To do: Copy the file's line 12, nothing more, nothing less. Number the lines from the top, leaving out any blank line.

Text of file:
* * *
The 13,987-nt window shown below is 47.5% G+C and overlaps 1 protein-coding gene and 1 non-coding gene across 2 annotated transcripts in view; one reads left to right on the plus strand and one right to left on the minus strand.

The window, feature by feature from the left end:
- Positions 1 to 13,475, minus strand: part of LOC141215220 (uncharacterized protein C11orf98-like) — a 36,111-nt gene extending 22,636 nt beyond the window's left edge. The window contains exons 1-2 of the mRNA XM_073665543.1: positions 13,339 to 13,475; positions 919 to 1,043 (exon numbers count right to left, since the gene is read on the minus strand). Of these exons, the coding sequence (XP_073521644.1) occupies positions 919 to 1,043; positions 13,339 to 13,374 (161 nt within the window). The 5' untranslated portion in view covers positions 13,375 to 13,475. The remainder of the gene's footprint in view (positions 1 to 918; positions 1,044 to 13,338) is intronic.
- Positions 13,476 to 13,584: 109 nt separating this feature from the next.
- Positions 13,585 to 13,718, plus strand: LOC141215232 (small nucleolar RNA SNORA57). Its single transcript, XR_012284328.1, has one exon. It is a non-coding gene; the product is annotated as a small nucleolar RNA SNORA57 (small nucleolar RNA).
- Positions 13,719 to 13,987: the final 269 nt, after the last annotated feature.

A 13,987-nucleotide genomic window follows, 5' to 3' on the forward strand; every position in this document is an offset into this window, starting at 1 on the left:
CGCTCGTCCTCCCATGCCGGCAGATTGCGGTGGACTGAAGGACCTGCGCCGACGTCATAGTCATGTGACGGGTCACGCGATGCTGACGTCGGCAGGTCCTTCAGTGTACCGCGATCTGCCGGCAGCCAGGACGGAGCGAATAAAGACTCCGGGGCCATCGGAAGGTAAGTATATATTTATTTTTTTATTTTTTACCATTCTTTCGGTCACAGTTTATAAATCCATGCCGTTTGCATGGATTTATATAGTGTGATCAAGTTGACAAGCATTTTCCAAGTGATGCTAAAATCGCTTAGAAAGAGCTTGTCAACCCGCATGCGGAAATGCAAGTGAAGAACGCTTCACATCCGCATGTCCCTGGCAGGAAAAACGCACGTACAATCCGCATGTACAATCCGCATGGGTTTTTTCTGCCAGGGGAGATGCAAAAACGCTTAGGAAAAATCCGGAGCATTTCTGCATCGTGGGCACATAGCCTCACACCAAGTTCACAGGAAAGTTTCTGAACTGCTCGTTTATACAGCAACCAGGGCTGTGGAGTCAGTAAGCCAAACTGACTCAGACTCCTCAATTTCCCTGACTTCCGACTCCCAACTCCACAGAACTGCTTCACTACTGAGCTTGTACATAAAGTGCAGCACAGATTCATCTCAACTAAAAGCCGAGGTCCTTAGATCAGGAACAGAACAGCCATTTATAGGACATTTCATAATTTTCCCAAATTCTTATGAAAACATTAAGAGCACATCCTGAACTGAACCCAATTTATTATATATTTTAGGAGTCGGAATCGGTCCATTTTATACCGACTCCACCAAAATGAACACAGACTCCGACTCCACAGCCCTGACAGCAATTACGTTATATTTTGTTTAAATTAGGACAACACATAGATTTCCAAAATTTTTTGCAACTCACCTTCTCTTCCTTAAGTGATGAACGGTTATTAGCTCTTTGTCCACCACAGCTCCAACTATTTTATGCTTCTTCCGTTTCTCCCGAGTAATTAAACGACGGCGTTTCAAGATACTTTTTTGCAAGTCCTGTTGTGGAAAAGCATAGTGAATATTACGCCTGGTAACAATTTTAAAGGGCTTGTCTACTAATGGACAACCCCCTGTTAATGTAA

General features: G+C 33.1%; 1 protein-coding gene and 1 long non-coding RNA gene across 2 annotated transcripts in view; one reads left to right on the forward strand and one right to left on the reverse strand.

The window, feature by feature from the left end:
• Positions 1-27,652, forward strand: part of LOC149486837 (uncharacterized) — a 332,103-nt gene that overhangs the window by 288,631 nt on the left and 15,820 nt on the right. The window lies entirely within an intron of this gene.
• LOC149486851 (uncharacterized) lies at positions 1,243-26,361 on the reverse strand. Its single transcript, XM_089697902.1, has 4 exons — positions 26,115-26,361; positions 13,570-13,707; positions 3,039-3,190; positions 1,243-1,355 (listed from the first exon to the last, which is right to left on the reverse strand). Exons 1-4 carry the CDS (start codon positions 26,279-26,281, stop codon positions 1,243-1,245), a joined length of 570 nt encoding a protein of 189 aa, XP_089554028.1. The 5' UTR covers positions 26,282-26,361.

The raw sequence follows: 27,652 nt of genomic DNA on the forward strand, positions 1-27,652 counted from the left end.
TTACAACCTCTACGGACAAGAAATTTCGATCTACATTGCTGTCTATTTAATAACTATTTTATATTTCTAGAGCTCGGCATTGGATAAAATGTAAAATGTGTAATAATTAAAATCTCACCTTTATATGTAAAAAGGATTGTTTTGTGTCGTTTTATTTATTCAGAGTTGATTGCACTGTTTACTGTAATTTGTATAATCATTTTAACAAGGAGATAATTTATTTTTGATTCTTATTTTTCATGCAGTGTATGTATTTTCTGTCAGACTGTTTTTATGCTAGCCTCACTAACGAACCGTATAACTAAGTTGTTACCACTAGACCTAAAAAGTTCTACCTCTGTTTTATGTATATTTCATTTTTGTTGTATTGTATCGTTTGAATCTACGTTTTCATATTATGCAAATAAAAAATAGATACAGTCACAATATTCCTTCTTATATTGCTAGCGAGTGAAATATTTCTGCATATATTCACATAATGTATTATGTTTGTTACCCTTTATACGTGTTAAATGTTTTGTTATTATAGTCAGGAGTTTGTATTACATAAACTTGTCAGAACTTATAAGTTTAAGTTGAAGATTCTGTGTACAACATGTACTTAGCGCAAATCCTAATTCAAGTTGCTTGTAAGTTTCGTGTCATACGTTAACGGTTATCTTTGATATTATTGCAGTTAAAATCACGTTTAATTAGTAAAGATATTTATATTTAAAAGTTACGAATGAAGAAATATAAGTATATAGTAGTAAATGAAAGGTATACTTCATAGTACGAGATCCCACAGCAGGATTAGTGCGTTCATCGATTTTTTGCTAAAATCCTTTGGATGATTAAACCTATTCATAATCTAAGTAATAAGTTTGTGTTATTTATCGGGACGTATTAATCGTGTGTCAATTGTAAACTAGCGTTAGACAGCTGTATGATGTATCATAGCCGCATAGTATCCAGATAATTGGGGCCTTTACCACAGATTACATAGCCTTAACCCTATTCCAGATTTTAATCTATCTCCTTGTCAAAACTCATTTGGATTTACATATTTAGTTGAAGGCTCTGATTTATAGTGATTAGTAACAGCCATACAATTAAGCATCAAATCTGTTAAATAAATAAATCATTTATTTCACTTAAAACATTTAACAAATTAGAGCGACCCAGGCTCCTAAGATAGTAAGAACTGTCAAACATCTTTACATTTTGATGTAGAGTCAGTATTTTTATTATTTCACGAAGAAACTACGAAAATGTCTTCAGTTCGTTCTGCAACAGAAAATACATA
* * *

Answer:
• LOC149486851 (uncharacterized) lies at positions 1,243-26,361 on the reverse strand. Its single transcript, XM_089697902.1, has 4 exons — positions 26,115-26,361; positions 13,570-13,707; positions 3,039-3,190; positions 1,243-1,355 (listed from the first exon to the last, which is right to left on the reverse strand). Exons 1-4 carry the CDS (start codon positions 26,279-26,281, stop codon positions 1,243-1,245), a joined length of 570 nt encoding a protein of 189 aa, XP_089554028.1. The 5' UTR covers positions 26,282-26,361.